Syntactic foam is a mixture of microscopic hollow glass or ceramic spheres in plastic resin or epoxy. It is widely used in submarines and because it has a high level of strength and buoyancy.
A group of scientist at NYU Tandon School of Engineering have found a way to 3D print components made of syntactic foam. This is a game changer for the deep sea exploration community because it allows them a way to 3D print complex shapes that are capable of surviving pressures at great depth.
Currently, syntactic foam parts are made by injection molding and the parts must be joined by adhesives. This can cause weak points in the design. 3D printing can eliminate the use of adhesives making the parts stronger. The researchers developed filaments of high-density polyethylene plastic (HDPE), a material used to manufacture industrial-grade components, and microspheres made of recycled fly ash.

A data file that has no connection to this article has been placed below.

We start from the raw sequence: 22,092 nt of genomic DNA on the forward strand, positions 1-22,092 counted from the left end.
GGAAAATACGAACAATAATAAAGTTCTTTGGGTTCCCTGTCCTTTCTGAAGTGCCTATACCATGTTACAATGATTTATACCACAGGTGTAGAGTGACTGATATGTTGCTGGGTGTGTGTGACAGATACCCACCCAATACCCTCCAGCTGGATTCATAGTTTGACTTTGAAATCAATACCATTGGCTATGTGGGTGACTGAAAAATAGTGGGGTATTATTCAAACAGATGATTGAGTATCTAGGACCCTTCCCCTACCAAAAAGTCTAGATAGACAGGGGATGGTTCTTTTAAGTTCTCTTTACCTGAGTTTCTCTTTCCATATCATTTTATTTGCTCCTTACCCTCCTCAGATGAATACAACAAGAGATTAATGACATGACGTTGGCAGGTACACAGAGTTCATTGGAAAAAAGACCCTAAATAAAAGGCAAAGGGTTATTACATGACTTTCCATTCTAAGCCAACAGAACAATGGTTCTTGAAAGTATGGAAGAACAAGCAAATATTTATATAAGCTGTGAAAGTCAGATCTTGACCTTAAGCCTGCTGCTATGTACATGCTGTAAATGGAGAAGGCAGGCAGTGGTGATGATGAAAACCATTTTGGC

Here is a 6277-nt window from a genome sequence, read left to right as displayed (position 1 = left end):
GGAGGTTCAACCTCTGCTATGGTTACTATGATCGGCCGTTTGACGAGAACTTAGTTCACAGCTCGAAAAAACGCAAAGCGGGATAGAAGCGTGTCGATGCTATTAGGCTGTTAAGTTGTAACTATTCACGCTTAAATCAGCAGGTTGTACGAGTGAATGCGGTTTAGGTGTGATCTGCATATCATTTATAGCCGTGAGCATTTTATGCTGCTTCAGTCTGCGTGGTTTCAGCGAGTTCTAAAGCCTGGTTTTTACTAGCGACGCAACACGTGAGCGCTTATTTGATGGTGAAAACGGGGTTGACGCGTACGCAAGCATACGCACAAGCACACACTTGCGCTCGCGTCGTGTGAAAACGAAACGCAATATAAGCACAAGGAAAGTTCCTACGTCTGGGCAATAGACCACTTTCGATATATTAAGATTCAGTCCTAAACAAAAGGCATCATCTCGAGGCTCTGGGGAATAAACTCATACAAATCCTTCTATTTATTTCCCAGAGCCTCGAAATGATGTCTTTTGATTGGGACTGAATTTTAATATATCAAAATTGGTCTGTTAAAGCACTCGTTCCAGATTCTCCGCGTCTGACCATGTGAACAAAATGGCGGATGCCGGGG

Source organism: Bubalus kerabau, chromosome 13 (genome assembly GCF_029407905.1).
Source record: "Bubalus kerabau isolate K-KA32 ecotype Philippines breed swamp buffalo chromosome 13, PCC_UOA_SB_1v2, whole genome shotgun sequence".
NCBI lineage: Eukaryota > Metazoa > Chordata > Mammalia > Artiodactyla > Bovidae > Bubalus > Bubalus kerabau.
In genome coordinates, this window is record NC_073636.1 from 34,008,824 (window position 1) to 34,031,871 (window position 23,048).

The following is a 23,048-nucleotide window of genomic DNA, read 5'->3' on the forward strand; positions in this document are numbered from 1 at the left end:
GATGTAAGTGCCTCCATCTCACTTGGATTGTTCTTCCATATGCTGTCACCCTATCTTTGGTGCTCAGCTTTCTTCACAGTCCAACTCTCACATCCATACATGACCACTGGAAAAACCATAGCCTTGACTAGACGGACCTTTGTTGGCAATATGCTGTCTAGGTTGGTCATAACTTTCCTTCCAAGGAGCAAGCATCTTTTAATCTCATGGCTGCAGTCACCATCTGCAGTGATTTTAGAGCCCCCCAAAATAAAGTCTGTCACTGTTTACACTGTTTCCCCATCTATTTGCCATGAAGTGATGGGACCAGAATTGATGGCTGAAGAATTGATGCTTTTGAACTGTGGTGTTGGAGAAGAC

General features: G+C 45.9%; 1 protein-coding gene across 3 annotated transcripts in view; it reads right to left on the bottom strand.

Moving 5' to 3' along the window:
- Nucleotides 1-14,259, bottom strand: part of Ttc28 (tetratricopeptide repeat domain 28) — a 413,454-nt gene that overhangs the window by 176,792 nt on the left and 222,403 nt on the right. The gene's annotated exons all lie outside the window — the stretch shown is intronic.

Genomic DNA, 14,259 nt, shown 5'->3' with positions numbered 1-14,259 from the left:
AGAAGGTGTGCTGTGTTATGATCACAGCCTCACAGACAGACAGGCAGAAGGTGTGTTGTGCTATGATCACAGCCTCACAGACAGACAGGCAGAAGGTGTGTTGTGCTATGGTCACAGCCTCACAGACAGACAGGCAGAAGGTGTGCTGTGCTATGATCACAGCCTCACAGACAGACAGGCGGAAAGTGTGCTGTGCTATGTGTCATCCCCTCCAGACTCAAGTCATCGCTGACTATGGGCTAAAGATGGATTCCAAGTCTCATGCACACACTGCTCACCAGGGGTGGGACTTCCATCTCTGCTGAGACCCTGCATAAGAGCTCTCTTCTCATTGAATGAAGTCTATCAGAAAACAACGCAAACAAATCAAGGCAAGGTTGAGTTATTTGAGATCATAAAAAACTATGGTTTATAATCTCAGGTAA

The difficult part was finding a way to mix the large abount of microspheres without crushing them. The process required the team to minimize crushing of the fragile hollow particles during mixing with the HDPE resin so that the resulting filament could have low density.
Now, the focus is on optimizing the material for various applications like underwater vehicles capable of functioning at specific depths.